Drugs quartet jailed

Four men have been jailed for their parts in a conspiracy to import and supply 157 kilograms of Class A controlled drugs valued at £14,000,000.

All four appeared at Snaresbrook Crown Court on Monday April 11, where they were sentenced as follows:

Harry Brydges, 30, of Bessemer Close, Basildon, was sentenced to 18 years’ imprisonment for conspiracy to import and conspiracy to supply Class A controlled drugs.

Harry Simmons, 31, of Parkside, Baisldon, was sentenced to 16 years’ imprisonment for conspiracy to import a Class A controlled drugs.

John Taylor, 29, of Lobelia Mews, Laindon, was sentenced to 14 years’ imprisonment for conspiracy to supply Class A controlled drugs.

Milos Stevanovic, 27, of no fixed address was sentenced to 11 years and 8 months imprisonment for conspiracy to import a Class A controlled drugs.

All four had previously pleaded guilty at the same court.

This outcome was the result of a joint operation between Northamptonshire Police and the Met’s Specialist Crime Command.

On April 23, 2021 officers from Northamptonshire stopped an Audi Q7 on the M1 motorway travelling toward London. A search of the vehicle recovered 85 kilograms of cocaine hydrochloride. John Taylor was arrested for possession with intent to supply Class A controlled drugs.

On May 12, 2021, specialist Met officers witnessed Harry Brydges, an associate of John Taylor, meet with another associate of Taylor, Harry Simmons. Brydges passed Simmons £9,000 in cash which Simmons took to Gravesend where he met lorry driver Milos Stevanovic, a Bosnian national.

Simmons and Stevanovic were arrested as they unloaded 37 kilograms of cocaine hydrochloride and 35 kilograms of MDMA crystals, which has just entered the UK in the lorry driven by Stevanovic.

An arrest enquiry was conducted at Brydges’ address in Basildon, during which he jumped from a first floor window in a bid to escape.

Detective Inspector Dave Williams of the Met’s Specialist Crime Command said: “This case clearly highlights the positive outcomes that can be achieved through joint working.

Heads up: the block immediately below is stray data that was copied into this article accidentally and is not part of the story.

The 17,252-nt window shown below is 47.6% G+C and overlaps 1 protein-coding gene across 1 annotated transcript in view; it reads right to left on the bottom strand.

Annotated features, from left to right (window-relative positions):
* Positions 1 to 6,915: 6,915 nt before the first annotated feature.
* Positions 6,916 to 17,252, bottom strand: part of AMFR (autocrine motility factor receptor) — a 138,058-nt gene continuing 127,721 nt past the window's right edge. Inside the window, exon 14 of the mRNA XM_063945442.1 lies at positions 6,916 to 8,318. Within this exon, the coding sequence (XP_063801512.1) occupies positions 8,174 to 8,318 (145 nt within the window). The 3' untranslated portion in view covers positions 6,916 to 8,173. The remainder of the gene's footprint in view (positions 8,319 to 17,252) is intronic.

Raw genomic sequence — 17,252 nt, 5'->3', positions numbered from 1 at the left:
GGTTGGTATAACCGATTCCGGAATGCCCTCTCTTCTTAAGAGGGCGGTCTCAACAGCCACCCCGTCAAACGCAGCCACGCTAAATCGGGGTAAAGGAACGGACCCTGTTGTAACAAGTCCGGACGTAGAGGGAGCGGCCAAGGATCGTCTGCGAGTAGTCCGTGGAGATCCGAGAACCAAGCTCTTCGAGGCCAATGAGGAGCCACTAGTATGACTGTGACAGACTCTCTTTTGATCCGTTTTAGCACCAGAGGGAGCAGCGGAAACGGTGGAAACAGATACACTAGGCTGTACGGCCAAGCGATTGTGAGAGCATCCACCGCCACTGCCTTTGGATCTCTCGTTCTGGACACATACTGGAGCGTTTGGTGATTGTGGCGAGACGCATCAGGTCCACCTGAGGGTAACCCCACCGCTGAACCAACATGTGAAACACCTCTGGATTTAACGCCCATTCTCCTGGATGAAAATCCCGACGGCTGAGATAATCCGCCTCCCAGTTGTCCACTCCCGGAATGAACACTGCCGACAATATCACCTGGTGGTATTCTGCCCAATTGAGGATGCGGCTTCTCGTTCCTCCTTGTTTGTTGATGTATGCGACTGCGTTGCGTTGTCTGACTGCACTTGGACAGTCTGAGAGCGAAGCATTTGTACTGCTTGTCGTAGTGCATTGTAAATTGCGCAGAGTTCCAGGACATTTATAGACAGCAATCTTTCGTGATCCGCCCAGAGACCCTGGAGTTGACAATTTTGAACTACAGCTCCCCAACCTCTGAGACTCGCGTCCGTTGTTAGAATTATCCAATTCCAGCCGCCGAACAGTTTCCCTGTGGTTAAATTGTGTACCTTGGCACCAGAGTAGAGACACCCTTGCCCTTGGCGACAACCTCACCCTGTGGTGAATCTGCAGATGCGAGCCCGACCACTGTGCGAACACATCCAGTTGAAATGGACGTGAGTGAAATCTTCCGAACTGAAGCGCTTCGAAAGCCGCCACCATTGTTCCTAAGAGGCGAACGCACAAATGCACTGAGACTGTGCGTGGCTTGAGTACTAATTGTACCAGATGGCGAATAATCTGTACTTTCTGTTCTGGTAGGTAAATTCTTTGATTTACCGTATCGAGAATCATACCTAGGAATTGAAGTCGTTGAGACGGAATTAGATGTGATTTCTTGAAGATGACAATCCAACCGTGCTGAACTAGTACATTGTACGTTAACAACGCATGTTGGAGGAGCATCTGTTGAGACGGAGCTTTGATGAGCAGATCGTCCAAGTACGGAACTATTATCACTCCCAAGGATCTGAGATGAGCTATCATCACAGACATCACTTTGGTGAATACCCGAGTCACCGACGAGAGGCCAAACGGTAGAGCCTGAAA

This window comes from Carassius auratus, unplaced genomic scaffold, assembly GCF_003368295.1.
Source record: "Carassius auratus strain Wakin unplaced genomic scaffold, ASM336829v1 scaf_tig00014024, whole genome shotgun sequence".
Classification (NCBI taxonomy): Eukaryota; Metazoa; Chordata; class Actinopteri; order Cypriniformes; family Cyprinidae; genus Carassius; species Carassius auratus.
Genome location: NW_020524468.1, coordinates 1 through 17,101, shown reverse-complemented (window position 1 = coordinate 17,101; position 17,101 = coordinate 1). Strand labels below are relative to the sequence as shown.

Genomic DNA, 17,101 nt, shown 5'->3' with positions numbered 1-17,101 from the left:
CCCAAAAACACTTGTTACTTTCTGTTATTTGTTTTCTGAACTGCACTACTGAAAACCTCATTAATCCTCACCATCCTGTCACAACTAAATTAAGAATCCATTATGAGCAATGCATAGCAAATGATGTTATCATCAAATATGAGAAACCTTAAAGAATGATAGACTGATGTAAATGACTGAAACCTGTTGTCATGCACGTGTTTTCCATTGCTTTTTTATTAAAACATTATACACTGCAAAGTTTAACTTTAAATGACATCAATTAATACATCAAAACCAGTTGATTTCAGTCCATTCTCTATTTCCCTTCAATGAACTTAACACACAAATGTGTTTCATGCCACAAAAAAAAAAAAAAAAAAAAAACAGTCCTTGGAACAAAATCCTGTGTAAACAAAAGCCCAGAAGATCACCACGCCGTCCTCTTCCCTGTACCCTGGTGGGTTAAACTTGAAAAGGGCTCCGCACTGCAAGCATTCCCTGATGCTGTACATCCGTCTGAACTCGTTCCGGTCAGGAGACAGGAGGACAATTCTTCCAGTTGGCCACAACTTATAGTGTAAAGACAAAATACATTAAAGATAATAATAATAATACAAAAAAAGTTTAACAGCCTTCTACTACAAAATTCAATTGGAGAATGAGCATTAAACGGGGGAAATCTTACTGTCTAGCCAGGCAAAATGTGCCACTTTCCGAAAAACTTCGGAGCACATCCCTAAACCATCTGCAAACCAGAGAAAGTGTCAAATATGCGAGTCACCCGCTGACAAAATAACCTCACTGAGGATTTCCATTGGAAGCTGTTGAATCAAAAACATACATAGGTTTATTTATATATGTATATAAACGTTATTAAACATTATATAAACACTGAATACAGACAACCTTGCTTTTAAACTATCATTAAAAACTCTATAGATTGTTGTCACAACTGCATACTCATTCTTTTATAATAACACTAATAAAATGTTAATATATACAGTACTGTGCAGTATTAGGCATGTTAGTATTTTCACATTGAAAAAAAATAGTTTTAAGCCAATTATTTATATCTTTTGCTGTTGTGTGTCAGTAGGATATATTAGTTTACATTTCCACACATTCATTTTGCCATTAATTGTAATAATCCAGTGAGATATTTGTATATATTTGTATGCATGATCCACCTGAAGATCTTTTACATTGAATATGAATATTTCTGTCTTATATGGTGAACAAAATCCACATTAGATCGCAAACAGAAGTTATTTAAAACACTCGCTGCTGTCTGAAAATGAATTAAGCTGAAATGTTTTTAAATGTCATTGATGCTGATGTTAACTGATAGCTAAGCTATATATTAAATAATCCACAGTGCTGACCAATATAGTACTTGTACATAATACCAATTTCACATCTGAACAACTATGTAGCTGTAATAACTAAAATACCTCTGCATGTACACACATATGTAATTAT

“Working in partnership with our colleagues in Northamptonshire we have dismantled a network that used UK motorways to distribute drugs around the country.

“Despite the pandemic, there was a clear motivation to flood the UK with significant amounts of harmful Class A drugs that fuel violence, increase the chances of vulnerable youngsters being exploited into county lines, and ultimately affects the quality of life for our communities.

“We remain committed to tackling the importation and sale of illegal drugs and the sentences handed down clearly demonstrate the seriousness of these crimes.”

Detective Superintendent Rich Tompkins from Northamptonshire Police said: “I’m really pleased with the results of this joint operation with our Met colleagues, and the successful conviction of these individuals.

“It shows that by forces working together we can tackle the scourge of drug dealers who use our road networks to transport and distribute illegal, harmful drugs into our towns and cities.

“I hope it sends a message to others concerned with this type of organised crime. We will proactively pursue you and when caught you will face a significant prison sentence and have your assets seized.”

Any young people who have information about drug dealing or want information about the consequences of drug crime, can visit www.fearless.org to where they can pass on information anonymously – your I.P address will not be traced. Fearless is part of the Crimestoppers charity, and is also independent of the police.

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Mick Ferris

Editor Email: [email protected]